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Monday, November 21, 2016

The Core Four: A Retrospective



The San Francisco Giants have won three World Series since moving to the city in 1958. Each and every championship included four relief pitchers better known as “The Core Four.” Jeremy Affeldt, Sergio Romo, Santiago Casilla and Javier Lopez. With Affeldt’s retirement at the end of the 2015 season and the pending free agency of Romo, Casilla and Lopez, we may have seen the last of the strongest bullpen in Giants history.



Since the 2010 trade deadline, when the San Francisco Giants acquired Lopez from the Pittsburgh Pirates, these four pitchers have been literal Giants. They have been the core of a bullpen that consistently stopped some of the best lineups in baseball. Affeldt’s scoreless inning streak of 23 innings was recently passed by starter Madison Bumgarner. Only future Hall of Fame closer Mariano Rivera has a longer streak than Bumgarner.

Romo, Casilla and Lopez all had scoreless inning streaks heading into the 2016 post-season as well. When it came to Bruce Bochy‘s bullpen, it seemed he could always count on these four men in October. Many fans became frustrated with the group in the last two seasons, and it was understandable.

When the expectation is dominance and you have seen these pitchers perform at an elite level for so long, you take it for granted how hard it is to replicate. The Giants have made a Wall of Fame outside AT&T Park, and soon all four members of “The Core Four” will have their own plaque. As the years pass, fans will remember more fondly with how strong the group was and how rare it really is for a team to have so much talent in one bullpen.

With the current post-season showcasing relief pitchers being used in the middle innings, we can see that Major League bullpens are being redefined before our eyes. Pitchers such as American League Championship Series Most Valuable Player Andrew Miller of the Cleveland Indians, Los Angeles Dodgers closer Kenley Jansen and the Chicago Cubs closer Aroldis Chapman, pitchers are being asked to pitch in the innings with the highest stress instead of just save situations. The Baltimore Orioles Zach Britton was infamously left out of the American League wild card game that went extra innings because the Orioles never put their team in the position to have a save situation. Meanwhile, the best groundball pitcher in the game wasn’t used in situations that needed a double play from their best relief pitcher.



However, this phenomenon isn’t new in San Francisco. The Giants have been doing this for the last seven seasons. Even though they have used a traditional closer, they have always known spending on their bullpen was vital. Keeping each member of their core when other teams would have used the money elsewhere allowed for them to have great pitchers for those high stress middle innings. They never had to overuse just one pitcher when they had four.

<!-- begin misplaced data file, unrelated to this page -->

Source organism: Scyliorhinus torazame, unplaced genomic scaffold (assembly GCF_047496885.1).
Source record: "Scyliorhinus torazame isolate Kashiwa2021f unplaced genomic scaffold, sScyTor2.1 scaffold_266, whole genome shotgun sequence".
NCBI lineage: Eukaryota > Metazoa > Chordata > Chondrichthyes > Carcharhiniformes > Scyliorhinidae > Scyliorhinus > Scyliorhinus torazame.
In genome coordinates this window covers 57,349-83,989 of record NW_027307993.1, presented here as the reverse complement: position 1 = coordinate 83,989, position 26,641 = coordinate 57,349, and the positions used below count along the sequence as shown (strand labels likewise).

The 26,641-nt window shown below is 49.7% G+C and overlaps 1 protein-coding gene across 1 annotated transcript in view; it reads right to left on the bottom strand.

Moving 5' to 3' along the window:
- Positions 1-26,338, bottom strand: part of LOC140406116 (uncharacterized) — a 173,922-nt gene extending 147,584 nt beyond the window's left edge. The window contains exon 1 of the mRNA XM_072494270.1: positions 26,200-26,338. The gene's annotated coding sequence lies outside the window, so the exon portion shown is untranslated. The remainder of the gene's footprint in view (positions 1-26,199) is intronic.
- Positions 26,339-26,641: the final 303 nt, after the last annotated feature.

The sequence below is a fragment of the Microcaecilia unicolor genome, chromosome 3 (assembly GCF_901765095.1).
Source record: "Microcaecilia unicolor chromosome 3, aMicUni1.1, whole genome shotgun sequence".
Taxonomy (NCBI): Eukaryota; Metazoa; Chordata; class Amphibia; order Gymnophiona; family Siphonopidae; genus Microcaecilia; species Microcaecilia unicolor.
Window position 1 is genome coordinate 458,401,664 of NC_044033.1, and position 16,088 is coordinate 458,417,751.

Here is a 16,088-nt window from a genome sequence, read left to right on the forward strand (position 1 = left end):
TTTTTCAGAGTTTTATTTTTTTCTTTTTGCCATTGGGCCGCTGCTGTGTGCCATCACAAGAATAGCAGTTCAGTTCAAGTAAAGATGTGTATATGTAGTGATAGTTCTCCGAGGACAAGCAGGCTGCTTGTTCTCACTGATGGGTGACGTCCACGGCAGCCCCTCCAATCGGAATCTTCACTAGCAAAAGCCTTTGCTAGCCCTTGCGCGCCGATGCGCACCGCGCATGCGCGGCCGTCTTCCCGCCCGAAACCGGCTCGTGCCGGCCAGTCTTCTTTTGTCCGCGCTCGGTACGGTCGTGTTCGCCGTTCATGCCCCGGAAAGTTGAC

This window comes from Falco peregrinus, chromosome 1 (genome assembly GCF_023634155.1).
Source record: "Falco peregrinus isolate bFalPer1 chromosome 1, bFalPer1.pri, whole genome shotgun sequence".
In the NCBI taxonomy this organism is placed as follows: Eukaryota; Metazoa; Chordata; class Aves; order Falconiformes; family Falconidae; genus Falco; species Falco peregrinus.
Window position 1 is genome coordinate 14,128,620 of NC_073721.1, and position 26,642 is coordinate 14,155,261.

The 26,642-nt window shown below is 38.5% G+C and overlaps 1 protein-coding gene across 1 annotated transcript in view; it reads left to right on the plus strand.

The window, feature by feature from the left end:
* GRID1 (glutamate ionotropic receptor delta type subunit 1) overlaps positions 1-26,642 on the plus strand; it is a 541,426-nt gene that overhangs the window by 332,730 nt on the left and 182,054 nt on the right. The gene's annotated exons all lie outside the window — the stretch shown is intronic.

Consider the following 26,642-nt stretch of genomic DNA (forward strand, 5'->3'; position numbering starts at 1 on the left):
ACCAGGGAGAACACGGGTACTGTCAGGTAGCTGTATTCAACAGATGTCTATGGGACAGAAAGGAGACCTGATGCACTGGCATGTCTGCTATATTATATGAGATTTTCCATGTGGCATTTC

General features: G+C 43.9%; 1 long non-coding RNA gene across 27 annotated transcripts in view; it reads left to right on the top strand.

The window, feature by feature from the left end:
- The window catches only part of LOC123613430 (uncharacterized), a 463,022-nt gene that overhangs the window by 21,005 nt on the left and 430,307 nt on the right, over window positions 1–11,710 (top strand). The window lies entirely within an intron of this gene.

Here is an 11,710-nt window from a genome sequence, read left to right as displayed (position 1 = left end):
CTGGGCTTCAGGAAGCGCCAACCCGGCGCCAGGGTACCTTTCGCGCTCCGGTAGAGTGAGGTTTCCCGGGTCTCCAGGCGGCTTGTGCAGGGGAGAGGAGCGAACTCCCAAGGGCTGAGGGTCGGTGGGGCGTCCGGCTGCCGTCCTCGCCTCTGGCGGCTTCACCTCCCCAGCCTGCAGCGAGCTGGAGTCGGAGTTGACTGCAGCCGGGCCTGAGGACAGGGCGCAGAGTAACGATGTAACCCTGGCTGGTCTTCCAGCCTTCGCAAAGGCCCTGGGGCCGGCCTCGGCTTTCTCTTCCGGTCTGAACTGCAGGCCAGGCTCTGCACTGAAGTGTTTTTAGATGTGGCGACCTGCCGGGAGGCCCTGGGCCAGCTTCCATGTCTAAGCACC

When the Giants needed an out in the middle innings, Affeldt and Casilla were often used to get out both right handed and left handed batters. When the team needed to get out an elite right handed bat, Romo was often called. And if the team needed to take the bat out of the hands of a team’s best left handed batters, Javier Lopez was the “LOOGY” that was called upon.

Lopez was used in so many key moments in 2010 to get out powerful left handed hitters like Ryan Howard, Chase Utley and Josh Hamilton. In 2012, Romo struck out one of the best right handed hitters in the game in Miguel Cabrera. It was easy to overlook how important these core members were when they were so consistent but would be used in such short bursts.



It’s so much easier for fans to remember Pablo Sandoval hitting three home runs in Game 1 of the 2012 World Series or a Bumgarner complete game shutout. But without “The Core Four,” there might not be any championships in San Francisco.

Looking back on what the Giants had from 2010 to 2016, it was clear that the Giants had pitchers with closer “stuff” they could use in those high stress situations. Affeldt famously pitched in the second inning of Game seven of the World Series in 2014, and he became the first pitcher in baseball history to be brought in from the second through the ninth inning in the post-season during his career.



2016 was rough for the remaining members of the core four and there might be thought that the legacy of the group might even be impacted with the way the season ended for Romo, Casilla and Lopez. However, if you look at the entirety of the last seven seasons, it it clear that the success outweighs the failures.

Aubrey Huff Talks Anxiety and Depression



The San Francisco Giants never won a World Series in their 52 year history on the West Coast until Aubrey Huff came to the Bay Area. Huff, and his band of castoffs and misfits won the 2010 World Series and Huff led the team in nearly every offensive category. He would win a second ring in 2012 before retiring in January of 2014.

Despite all the success Aubrey Huff had with the San Francisco Giants, fans don’t know that he was battling anxiety and depression behind the scenes. While fans were cheering to see his “rally thong,” Huff was in pain. While fans were wondering why the success of the 2010 season didn’t translate into the next three years with the Giants, Aubrey’s struggles off the field were kept secret.